In research done by the University of Pittsburgh, the formula for effective communication involves a transaction between two or more people with each participant having an active role in the process. For the speaker, this means making sure the message is delivered clearly. For the listener, this means actively listening and trying to understand the message.
Being a part of a team means effectively communicating with people whose strengths and abilities may be in different areas than yours. But what things can you do to make sure you do your best at communicating at work? Consider the following tips to unite with your coworkers and do the best job possible.
Be An Active Listener
Active listening involves taking in a message from someone with purposeful attentiveness. In a paper by the University of Maine’s Cooperative Extension, the key to active listening lies in using the whole body to listen. This means using both verbal and nonverbal cues, like facing the speaker and maintaining eye contact. To fully absorb the speaker’s message, let your body relax and avoid interruption. Respond by nodding or replying with encouraging words.
If a co-worker is providing feedback, don’t formulate your response in your head, but instead, serve as an active listener and do your best to understand what the message-sender is communicating. Avoid interrupting and allow the speaker to finish their thought.
Learning to express yourself in a clear and concise way is just as essential for effective communication. When presenting your message, try to parse your thoughts as succinctly as possible. Don’t assume the listener will automatically understand.
Verbal communication is also critical when it comes to conveying essential messaging. Yes, this means talking to a team member, face to face, about why a missed deadline matters. Avoid using Slack or email in a situation where the issue of intonation matters. Without the verbal cues in-person expression provides, your message is left open to interpretation by the receiver.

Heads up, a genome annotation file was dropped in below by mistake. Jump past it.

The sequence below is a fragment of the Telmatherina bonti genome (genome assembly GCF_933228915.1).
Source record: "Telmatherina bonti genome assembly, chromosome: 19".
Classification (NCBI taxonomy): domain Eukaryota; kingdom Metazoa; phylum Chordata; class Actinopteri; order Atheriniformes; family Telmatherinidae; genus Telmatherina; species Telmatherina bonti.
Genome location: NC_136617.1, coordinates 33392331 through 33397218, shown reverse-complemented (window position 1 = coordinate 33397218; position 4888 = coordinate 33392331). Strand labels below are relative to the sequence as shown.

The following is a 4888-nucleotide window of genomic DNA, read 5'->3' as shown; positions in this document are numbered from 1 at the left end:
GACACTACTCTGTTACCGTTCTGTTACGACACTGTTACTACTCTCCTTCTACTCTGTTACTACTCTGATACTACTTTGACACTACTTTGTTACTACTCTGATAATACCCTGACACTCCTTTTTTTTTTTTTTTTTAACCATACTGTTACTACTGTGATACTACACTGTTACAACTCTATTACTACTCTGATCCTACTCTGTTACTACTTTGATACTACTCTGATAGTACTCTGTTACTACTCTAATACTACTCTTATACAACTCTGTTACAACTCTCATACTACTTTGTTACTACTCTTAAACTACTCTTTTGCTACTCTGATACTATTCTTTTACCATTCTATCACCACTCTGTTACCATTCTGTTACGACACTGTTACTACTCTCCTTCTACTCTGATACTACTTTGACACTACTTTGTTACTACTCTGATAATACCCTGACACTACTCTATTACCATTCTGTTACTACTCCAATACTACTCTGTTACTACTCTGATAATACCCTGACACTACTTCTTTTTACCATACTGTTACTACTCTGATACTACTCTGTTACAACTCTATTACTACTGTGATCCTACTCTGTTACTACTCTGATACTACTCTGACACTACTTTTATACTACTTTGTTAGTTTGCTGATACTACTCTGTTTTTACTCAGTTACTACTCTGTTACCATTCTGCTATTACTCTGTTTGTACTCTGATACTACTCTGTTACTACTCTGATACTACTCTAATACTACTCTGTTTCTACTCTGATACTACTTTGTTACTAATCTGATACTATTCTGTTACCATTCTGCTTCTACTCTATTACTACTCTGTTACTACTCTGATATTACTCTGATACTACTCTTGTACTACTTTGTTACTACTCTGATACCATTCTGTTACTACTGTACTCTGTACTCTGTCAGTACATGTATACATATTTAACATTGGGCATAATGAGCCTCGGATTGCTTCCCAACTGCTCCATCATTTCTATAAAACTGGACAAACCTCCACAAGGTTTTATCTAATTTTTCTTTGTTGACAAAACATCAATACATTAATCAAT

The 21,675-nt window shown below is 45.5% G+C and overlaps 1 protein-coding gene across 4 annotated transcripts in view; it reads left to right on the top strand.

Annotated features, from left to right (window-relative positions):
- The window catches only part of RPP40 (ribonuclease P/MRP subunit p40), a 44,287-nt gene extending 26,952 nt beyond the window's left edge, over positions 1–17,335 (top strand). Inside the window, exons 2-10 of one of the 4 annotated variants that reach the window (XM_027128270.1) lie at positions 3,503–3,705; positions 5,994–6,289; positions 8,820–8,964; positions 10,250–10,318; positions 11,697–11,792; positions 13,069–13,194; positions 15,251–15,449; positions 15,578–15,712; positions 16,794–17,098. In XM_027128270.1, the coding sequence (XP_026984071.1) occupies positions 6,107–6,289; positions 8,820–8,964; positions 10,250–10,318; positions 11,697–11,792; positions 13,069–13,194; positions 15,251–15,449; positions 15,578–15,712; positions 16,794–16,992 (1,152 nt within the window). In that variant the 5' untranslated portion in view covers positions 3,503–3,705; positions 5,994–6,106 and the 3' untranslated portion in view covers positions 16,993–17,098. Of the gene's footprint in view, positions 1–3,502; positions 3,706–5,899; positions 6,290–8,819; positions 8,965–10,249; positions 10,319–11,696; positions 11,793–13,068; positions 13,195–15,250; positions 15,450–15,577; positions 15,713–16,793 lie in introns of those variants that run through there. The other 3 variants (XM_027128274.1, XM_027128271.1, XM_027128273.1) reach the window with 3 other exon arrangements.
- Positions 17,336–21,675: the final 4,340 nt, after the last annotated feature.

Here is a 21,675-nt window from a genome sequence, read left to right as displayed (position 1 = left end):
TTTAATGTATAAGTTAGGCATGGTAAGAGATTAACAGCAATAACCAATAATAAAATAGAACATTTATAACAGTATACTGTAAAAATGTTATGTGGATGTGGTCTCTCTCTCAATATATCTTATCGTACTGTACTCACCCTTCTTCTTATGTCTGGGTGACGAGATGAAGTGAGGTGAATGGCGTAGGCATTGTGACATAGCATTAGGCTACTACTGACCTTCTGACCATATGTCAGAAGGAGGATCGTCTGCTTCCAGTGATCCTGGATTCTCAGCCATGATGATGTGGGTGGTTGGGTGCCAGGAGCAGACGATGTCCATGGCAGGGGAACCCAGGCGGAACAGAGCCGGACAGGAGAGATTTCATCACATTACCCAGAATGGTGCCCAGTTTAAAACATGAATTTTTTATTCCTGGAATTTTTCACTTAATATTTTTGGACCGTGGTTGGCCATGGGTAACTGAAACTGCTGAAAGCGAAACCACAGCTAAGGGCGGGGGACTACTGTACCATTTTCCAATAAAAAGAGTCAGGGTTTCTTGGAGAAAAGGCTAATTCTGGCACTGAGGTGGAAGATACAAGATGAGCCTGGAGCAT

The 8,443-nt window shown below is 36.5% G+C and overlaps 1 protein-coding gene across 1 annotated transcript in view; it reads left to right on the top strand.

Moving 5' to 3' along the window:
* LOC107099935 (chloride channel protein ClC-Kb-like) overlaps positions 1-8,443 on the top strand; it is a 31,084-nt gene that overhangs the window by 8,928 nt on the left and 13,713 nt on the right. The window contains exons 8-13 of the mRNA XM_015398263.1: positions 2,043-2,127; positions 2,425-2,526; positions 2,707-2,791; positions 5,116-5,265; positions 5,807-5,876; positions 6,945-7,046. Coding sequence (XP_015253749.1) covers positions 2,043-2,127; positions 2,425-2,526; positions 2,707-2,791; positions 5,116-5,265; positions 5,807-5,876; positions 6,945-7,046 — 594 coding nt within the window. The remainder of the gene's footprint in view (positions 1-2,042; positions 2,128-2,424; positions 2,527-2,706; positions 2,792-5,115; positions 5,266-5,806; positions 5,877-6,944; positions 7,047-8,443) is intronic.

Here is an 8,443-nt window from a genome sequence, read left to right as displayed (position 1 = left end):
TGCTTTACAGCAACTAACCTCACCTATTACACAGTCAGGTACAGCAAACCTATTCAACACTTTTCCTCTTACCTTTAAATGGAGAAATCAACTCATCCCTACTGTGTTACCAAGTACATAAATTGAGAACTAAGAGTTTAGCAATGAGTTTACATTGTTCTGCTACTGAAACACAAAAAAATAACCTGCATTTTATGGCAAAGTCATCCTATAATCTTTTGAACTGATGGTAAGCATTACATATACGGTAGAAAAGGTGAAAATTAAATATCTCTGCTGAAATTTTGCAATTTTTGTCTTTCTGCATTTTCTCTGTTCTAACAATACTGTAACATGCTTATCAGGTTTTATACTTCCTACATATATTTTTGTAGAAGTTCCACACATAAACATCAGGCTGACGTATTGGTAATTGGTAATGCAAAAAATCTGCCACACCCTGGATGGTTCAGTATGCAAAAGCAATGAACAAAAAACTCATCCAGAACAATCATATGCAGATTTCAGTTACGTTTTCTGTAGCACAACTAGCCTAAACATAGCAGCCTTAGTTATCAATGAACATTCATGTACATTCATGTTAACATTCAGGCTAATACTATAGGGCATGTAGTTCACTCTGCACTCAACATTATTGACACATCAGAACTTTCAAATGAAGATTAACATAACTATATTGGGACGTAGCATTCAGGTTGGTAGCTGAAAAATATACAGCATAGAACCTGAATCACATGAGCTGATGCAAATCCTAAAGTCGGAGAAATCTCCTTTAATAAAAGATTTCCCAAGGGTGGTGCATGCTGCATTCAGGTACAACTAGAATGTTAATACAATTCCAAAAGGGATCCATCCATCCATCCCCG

A message as simple as, “Bob, we missed the deadline for Project XYZ. Let’s talk about it,” can be interpreted multiple ways. Whether the intention is to let a coworker know missing the project’s deadline is serious, without the proper cues, your coworker could easily ignore the gravitas of the situation. A better way to communicate would be to sit down with Bob in person and use your words and body language to explain the seriousness of the situation.
Providing constructive feedback is vital to any project and how we do it matters. There are ways to address mistakes and how to correct them without making a personal attack. It may seem easy to say, “Bob is a lazy coworker who misses deadlines,” and blame Bob as an individual, but effective communication allows for pointing out what led to the mistake in the first place.
If you’re on the opposite end and receiving criticism, try not to take it personally. Use active listening to hear the feedback the person is giving you and do your best to retain the information that will help you do a better job.
The Five Ws and 1H
According to the Project Management Institute, there’s a simple formula to follow for effective communication called “The Five Ws and 1H.” The Five Ws and 1H will help you determine how your team can work together and stay organized. When starting a new project or opening a line of communication, ask yourself the following:
Who needs to be communicated to?
What needs to be communicated?
When should it be communicated?
Where should it be communicated?
Why communication of information is essential and to what level is it important?
How the communication needs to be done?
Use effective communication skills to contribute to a successful workplace. Not only will build stronger relationships with your team, but you’ll accomplish more.